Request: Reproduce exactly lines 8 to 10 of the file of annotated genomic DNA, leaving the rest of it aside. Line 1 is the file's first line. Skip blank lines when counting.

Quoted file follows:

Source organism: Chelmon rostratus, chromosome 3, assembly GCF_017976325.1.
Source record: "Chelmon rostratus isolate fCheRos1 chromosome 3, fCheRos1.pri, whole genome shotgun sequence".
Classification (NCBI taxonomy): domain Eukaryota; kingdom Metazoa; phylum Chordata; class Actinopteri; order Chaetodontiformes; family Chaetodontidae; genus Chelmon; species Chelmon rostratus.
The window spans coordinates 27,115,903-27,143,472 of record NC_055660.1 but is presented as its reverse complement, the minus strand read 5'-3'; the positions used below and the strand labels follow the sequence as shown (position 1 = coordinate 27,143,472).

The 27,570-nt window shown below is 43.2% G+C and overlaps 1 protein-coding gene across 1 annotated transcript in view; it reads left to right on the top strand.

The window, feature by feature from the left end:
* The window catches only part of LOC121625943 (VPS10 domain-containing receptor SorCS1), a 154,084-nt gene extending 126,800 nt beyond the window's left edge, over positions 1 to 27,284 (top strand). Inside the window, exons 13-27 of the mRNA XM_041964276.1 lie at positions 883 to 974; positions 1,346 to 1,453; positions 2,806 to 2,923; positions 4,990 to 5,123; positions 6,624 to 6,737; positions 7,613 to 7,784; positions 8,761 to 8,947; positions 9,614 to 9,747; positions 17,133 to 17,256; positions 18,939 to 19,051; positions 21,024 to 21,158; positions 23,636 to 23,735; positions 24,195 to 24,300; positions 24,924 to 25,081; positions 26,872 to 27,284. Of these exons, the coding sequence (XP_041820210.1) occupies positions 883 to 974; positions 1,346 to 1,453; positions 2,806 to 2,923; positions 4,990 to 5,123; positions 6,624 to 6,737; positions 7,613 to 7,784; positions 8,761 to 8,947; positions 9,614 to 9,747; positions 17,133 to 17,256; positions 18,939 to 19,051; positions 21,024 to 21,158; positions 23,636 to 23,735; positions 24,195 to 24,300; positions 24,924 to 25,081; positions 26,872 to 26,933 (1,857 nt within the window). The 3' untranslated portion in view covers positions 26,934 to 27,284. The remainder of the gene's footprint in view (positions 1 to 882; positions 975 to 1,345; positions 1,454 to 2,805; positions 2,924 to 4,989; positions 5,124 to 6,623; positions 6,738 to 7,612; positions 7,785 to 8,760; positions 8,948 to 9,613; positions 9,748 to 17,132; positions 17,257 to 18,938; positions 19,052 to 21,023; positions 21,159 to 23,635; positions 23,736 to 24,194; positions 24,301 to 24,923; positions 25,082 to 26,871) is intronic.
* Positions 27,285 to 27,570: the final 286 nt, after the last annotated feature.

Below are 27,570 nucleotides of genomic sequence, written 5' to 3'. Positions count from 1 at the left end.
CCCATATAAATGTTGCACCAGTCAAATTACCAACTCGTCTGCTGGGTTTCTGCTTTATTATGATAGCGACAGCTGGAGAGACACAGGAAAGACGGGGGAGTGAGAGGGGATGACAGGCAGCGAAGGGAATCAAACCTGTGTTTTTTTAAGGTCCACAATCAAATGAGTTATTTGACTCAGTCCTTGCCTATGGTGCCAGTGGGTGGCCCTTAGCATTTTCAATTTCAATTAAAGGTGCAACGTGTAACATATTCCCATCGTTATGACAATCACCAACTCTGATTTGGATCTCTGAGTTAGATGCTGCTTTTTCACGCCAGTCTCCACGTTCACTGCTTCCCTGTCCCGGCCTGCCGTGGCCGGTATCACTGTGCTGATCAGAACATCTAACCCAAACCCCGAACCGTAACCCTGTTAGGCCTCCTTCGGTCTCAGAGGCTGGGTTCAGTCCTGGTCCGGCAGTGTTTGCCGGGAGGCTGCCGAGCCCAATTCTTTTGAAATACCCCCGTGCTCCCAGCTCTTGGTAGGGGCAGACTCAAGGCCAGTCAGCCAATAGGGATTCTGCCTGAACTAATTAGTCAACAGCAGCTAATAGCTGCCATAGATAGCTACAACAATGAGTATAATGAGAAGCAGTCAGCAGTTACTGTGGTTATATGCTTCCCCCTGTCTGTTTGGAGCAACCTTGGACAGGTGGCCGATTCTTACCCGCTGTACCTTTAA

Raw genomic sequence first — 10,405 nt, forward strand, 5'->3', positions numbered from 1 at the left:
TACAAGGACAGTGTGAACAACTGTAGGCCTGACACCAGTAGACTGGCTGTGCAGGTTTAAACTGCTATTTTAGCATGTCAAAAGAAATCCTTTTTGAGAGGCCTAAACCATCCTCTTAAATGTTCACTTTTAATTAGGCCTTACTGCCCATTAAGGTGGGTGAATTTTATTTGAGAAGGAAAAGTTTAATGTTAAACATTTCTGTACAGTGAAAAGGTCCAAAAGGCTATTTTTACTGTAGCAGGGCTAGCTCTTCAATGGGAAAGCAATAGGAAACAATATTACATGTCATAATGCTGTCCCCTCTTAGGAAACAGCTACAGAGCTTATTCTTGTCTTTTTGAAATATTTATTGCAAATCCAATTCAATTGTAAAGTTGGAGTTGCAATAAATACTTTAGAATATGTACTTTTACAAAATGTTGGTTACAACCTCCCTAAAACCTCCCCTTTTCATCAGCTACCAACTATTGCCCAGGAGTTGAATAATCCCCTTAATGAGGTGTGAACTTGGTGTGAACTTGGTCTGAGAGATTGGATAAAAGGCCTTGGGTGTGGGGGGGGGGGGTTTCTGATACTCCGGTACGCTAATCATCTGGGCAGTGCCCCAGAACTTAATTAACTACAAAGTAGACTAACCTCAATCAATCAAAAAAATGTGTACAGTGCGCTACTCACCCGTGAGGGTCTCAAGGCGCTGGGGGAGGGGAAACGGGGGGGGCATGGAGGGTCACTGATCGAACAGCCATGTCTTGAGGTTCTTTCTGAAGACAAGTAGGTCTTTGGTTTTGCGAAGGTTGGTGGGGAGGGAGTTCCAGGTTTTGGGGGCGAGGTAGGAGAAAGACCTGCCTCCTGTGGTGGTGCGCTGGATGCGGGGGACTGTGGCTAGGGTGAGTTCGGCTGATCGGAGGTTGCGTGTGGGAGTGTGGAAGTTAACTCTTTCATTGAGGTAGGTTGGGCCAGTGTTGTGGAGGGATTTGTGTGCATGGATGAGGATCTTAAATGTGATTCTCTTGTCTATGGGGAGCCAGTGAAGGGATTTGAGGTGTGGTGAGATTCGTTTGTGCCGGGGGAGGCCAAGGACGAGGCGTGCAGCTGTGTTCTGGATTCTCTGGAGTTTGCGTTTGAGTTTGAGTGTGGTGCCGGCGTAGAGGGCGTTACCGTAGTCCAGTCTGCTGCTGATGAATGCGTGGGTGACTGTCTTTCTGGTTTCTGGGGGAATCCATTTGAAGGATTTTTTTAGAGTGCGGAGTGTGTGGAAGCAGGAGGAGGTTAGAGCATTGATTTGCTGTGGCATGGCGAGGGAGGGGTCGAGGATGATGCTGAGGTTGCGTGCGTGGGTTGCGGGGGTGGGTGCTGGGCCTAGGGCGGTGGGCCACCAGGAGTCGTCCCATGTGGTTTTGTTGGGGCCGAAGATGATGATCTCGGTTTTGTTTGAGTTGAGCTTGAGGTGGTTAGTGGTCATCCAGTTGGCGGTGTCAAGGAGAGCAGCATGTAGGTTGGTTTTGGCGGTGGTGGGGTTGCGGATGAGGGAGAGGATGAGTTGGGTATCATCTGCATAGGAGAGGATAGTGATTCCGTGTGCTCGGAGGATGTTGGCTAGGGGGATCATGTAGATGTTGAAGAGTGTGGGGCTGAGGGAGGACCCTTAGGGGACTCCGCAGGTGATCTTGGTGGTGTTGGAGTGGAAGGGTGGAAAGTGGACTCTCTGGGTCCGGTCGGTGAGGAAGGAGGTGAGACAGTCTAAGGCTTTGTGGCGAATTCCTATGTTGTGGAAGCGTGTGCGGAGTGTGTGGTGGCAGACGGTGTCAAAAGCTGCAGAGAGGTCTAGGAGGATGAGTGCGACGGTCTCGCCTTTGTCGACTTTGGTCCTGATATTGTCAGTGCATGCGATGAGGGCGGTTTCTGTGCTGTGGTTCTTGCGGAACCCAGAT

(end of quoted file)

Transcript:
* Positions 27,285 to 27,570: the final 286 nt, after the last annotated feature.

Below are 27,570 nucleotides of genomic sequence, written 5' to 3'. Positions count from 1 at the left end.
CCCATATAAATGTTGCACCAGTCAAATTACCAACTCGTCTGCTGGGTTTCTGCTTTATTATGATAGCGACAGCTGGAGAGACACAGGAAAGACGGGGGAGTGAGAGGGGATGACAGGCAGCGAAGGGAATCAAACCTGTGTTTTTTTAAGGTCCACAATCAAATGAGTTATTTGACTCAGTCCTTGCCTATGGTGCCAGTGGGTGGCCCTTAGCATTTTCAATTTCAATTAAAGGTGCAACGTGTAACATATTCCCATCGTTATGACAATCACCAACTCTGATTTGGATCTCTGAGTTAGATGCTGCTTTTTCACGCCAGTCTCCACGTTCACTGCTTCCCTGTCCCGGCCTGCCGTGGCCGGTATCACTGTGCTGATCAGAACATCTAACCCAAACCCCGAACCGTAACCCTGTTAGGCCTCCTTCGGTCTCAGAGGCTGGGTTCAGTCCTGGTCCGGCAGTGTTTGCCGGGAGGCTGCCGAGCCCAATTCTTTTGAAATACCCCCGTGCTCCCAGCTCTTGGTAGGGGCAGACTCAAGGCCAGTCAGCCAATAGGGATTCTGCCTGAACTAATTAGTCAACAGCAGCTAATAGCTGCCATAGATAGCTACAACAATGAGTATAATGAGAAGCAGTCAGCAGTTACTGTGGTTATATGCTTCCCCCTGTCTGTTTGGAGCAACCTTGGACAGGTGGCCGATTCTTACCCGCTGTACCTTTAA